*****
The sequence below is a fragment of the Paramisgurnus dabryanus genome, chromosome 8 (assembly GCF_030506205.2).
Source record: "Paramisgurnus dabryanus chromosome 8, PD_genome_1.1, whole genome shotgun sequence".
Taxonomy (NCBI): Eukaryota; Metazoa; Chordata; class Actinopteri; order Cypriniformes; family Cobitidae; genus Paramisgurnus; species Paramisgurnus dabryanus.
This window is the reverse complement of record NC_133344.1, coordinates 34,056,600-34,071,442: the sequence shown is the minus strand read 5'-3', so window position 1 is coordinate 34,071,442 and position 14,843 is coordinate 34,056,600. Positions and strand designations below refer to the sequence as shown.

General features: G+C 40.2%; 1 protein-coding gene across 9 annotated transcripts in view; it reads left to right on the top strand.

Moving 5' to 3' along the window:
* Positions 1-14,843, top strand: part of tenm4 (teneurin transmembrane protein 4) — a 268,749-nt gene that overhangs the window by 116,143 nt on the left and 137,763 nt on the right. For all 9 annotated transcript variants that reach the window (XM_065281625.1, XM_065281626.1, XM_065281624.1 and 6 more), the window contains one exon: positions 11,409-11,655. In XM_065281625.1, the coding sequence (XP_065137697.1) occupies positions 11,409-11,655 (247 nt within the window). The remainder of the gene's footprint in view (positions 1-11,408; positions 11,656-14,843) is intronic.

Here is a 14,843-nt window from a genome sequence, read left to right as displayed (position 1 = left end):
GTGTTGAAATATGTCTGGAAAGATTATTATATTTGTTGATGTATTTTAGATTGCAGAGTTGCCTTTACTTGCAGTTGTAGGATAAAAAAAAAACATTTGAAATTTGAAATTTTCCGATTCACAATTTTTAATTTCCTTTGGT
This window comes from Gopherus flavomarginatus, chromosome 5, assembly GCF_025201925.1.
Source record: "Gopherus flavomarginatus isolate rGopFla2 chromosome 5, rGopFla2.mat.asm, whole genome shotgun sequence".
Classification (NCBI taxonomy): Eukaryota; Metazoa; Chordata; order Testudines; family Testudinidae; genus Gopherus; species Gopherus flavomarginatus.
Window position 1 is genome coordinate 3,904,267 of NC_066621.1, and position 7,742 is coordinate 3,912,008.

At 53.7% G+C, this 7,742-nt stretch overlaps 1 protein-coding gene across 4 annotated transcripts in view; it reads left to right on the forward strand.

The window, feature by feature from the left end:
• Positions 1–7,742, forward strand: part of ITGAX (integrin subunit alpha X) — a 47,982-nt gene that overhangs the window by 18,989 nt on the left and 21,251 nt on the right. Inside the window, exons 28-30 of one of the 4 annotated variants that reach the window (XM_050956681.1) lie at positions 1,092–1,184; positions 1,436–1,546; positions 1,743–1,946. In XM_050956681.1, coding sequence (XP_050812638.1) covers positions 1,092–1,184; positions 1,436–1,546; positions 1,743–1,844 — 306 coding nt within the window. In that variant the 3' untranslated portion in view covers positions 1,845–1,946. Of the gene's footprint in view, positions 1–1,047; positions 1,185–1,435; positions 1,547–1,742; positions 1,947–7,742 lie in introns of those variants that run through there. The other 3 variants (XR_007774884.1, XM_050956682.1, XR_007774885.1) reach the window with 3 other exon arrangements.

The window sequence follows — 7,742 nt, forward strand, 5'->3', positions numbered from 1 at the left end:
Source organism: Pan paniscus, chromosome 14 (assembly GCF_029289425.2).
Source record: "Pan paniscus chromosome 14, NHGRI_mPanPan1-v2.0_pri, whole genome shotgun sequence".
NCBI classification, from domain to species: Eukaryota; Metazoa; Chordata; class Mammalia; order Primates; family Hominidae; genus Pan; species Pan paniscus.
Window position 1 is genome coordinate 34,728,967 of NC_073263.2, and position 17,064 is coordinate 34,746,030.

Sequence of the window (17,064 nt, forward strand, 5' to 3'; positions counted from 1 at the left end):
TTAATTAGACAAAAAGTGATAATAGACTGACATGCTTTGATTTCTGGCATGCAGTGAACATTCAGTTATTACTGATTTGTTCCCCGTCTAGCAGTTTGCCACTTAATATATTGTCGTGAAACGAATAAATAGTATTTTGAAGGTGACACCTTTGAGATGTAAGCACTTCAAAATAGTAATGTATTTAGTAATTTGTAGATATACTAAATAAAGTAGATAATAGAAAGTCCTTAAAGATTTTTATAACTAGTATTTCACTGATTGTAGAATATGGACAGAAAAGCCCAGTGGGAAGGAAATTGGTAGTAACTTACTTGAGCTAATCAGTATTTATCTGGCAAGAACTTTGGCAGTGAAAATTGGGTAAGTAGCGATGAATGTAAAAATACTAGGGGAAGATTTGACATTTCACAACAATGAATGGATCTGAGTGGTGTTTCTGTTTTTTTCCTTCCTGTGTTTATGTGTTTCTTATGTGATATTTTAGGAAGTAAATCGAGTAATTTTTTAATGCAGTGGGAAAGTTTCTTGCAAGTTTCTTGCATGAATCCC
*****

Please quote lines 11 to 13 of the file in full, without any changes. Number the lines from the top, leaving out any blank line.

Source record: "Gopherus flavomarginatus isolate rGopFla2 chromosome 5, rGopFla2.mat.asm, whole genome shotgun sequence".
Classification (NCBI taxonomy): Eukaryota; Metazoa; Chordata; order Testudines; family Testudinidae; genus Gopherus; species Gopherus flavomarginatus.
Window position 1 is genome coordinate 3,904,267 of NC_066621.1, and position 7,742 is coordinate 3,912,008.